I never could get Art.
For me, it was always an ‘F’ away from what I really thought it was.
I mean, while the world goes ga-ga over the “Mona Lisa”, I fail to see what all the excitement is about – I mean, is it only me who see a badly colored picture (instagram anyone?) of some middle aged woman, who had bad hair, a half-drunk smile and clearly no sex appeal (seriously, you call that a cleavage!)?
Or even that painting called "The Scream" (above), supposedly the most expensive painting ever bought. Really??? Am I missing something here or doesn't it look like something my 3 year old niece drew? If she did, then we're pressing charges as she did not get any of the $119 million that it was reportedly sold for.
Art around me has definitely changed with time – when I was a kid, a painting of a woman actually looked like one (recall Raja Ravi Verma paintings); then came ‘modern art’- with shockingly explicit and gleeful nudity that clearly dispelled all doubts about the gender (ya baby, it was a woman alright! J) ; and finally there’s abstract art, where there were just geometric shapes arranged in some vague fashion that the celebrity painter successfully convinced everyone in the gallery that it really was a woman. Except me of course - I still think it was just shapes from a gigantic high school instrument box arranged in well, a very random way.
So all my life, I was pretty convinced that an art aficionado, I was not destined to become; in fact, when I was to choose graduation after high school, I opted out of the one that had ‘Art’ in the nomenclature and went ahead for other option - ‘engineering’ (great idea that turned to be.)
So I joined a writer’s workshop called the Bangalore Writers Workshop recently. And when they started the course with an exercise called “Art inspires art”, my first reaction was total panic. The idea of the exercise was to intensely look at the many paintings in their art gallery, so that we may get so “inspired” that we could repaint the pictures into our books with our words. Maybe my undying sense of optimism failed me that day (as has been the case all my life, in matters of the Art), but I was immediately gripped by an acute sense of dreadful fear when this exercise was announced. My mind started asking myself scary questions like “”what if these paintings were the “modern kind” or even worse, what if they were, oh my God, “abstract”?”, “What if I could find nothing in them?”, “What if other people would discover my ignorance?”, “ What if…..? ”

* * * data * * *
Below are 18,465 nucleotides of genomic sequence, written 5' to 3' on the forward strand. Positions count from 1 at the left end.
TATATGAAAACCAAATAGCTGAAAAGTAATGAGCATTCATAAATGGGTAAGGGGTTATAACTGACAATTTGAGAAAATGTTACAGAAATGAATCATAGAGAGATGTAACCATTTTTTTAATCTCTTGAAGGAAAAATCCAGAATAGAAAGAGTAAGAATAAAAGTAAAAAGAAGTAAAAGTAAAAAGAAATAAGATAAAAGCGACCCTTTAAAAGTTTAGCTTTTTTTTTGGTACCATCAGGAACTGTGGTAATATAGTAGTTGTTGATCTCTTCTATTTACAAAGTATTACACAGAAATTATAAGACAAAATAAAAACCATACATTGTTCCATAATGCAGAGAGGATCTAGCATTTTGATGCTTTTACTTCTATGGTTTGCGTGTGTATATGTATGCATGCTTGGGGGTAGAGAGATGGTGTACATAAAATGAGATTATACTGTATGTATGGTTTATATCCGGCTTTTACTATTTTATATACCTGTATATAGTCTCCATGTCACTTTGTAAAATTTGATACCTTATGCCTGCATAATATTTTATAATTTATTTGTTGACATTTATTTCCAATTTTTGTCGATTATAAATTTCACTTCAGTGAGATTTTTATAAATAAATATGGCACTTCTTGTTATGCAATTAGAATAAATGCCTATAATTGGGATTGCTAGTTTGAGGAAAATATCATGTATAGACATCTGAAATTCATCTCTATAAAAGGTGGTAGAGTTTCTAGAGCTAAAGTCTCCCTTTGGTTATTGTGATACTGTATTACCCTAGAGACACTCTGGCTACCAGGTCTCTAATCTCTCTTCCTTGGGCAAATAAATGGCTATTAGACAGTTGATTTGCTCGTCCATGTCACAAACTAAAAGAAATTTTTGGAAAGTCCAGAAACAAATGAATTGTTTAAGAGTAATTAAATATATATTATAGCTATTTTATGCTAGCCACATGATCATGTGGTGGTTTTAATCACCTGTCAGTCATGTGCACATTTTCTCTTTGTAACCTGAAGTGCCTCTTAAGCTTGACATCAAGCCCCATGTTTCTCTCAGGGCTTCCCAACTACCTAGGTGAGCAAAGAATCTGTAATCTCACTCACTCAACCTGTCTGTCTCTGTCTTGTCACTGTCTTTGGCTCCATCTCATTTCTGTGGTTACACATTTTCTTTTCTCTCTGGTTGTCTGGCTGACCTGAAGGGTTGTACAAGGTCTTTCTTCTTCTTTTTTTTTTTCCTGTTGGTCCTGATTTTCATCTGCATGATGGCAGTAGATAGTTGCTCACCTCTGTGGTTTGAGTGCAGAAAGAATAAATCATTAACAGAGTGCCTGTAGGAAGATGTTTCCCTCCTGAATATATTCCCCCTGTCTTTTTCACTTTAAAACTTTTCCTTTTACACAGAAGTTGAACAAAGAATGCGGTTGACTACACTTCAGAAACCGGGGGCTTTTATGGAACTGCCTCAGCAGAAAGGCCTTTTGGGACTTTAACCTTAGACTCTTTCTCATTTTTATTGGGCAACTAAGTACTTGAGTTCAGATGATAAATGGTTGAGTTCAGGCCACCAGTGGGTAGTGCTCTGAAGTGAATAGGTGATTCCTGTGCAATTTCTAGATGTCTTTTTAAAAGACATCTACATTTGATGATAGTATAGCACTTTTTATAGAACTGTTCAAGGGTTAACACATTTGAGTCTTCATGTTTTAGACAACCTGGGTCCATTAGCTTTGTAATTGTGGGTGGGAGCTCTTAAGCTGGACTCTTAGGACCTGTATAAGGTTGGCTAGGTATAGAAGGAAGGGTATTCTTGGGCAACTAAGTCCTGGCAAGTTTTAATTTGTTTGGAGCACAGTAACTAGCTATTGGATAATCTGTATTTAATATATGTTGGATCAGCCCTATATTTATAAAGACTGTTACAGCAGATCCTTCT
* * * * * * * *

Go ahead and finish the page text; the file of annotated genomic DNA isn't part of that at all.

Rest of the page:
I was petrified……
So I reluctantly walked around the small gallery trying to find the painters’ profound purports in each of the portraits. I found none. I looked around at the other participants and they seem to have been pretty much “inspired” by the paintings. Pramodini fell in love with a painting that was supposedly of a flower, which someone else claimed was jasmine – I looked at the “flower” and all I could see was stale upma. Rhea gazed intensely into the paintings trying to find deeper meaning within the shades – I tried doing the same and surprisingly, I did manage to discover some sort of life on the painting – I moved closer to the painting but the fly flew away. Arun peered pensively into the paintings, scribbled down something into his notebook and marched confidently to the next - my immediate thought was “Steal his notebook and run!” But I did nothing of the same – he looked fitter than me and could easily outrun me. Also he had muscles.
Everyone in the room seemed to have found something new by simply looking at the paintings. Everyone except me. I was almost “art-broken” when Kishore unwittingly came to my rescue. Kishore pointed to one of the paintings and said it was not exactly a painting but actually a collage. I looked at the Ganesha painting and saw that he was right. And then it struck me! The cupid of Inspiration (if there is such a person) had finally shot me with his inspiration- waala arrow.
I was inspired – I could see more than upma, I could see more than flies, I could see more than before. And with my new found “inspiration”, I looked around the gallery with renewed sight. I still saw nothing.
But yet, I did manage to find another painting that was also, similarly different – this painting had real buttons pasted on the canvas such that they represented the keys of a typewriter. The paper coming out of the typewriter’s paper roll had sketches of multiple number of people.
And then it struck me – in the midst of all those paintings that made no sense to me, the ones that stuck to my mind were the ones that stood out. And I realized that it is the case in real life too – usually, it’s the people - God’s greatest portraits, (ah thank you! J ) - who are different that stand out in life. And that Saturday night, my dinner friend, who is a recruiter by profession, agreed with me that evening that it’s usually the ones who stand out in the interview, that eventually get selected. And if you look closely at life, the men who’ve made it (and women of course) seem to have an extra “something” that sets them apart from the crowd, and it’s usually that “something” that propels them further forward. And my recruiter friend goes on by adding that everyone has a unique “something” about themselves; we just need to take the time and effort to find what it is, hone and nurture it and slowly let that “something” drive our lives forward to wine, wealth and wisdom (and the odd woman or two…. J).
So in conclusion, I guess that art does inspire art. Rather in this case, I think that art inspires life. But thinking out loud, wasn’t art inspired by life in the first place? So it should be that life inspires art, isn’t it?? Or isn’t it that………….?
I never could get Art.